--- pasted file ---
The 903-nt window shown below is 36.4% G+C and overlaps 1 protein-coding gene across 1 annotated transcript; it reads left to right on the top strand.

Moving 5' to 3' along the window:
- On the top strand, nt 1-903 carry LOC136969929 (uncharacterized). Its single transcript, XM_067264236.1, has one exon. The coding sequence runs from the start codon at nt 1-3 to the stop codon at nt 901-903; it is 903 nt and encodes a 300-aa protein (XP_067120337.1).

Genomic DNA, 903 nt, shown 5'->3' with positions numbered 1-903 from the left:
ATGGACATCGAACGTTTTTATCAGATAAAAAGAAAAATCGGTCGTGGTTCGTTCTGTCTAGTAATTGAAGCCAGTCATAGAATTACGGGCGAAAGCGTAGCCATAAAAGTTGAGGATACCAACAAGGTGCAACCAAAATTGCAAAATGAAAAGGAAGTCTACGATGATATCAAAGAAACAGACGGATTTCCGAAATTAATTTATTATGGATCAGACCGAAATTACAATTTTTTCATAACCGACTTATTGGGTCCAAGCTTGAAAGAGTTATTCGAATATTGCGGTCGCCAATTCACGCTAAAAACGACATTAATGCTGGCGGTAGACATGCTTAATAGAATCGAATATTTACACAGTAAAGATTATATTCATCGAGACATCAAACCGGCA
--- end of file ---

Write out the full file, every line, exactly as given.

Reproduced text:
The 903-nt window shown below is 36.4% G+C and overlaps 1 protein-coding gene across 1 annotated transcript; it reads left to right on the top strand.

Moving 5' to 3' along the window:
- On the top strand, nt 1-903 carry LOC136969929 (uncharacterized). Its single transcript, XM_067264236.1, has one exon. The coding sequence runs from the start codon at nt 1-3 to the stop codon at nt 901-903; it is 903 nt and encodes a 300-aa protein (XP_067120337.1).

Genomic DNA, 903 nt, shown 5'->3' with positions numbered 1-903 from the left:
ATGGACATCGAACGTTTTTATCAGATAAAAAGAAAAATCGGTCGTGGTTCGTTCTGTCTAGTAATTGAAGCCAGTCATAGAATTACGGGCGAAAGCGTAGCCATAAAAGTTGAGGATACCAACAAGGTGCAACCAAAATTGCAAAATGAAAAGGAAGTCTACGATGATATCAAAGAAACAGACGGATTTCCGAAATTAATTTATTATGGATCAGACCGAAATTACAATTTTTTCATAACCGACTTATTGGGTCCAAGCTTGAAAGAGTTATTCGAATATTGCGGTCGCCAATTCACGCTAAAAACGACATTAATGCTGGCGGTAGACATGCTTAATAGAATCGAATATTTACACAGTAAAGATTATATTCATCGAGACATCAAACCGGCA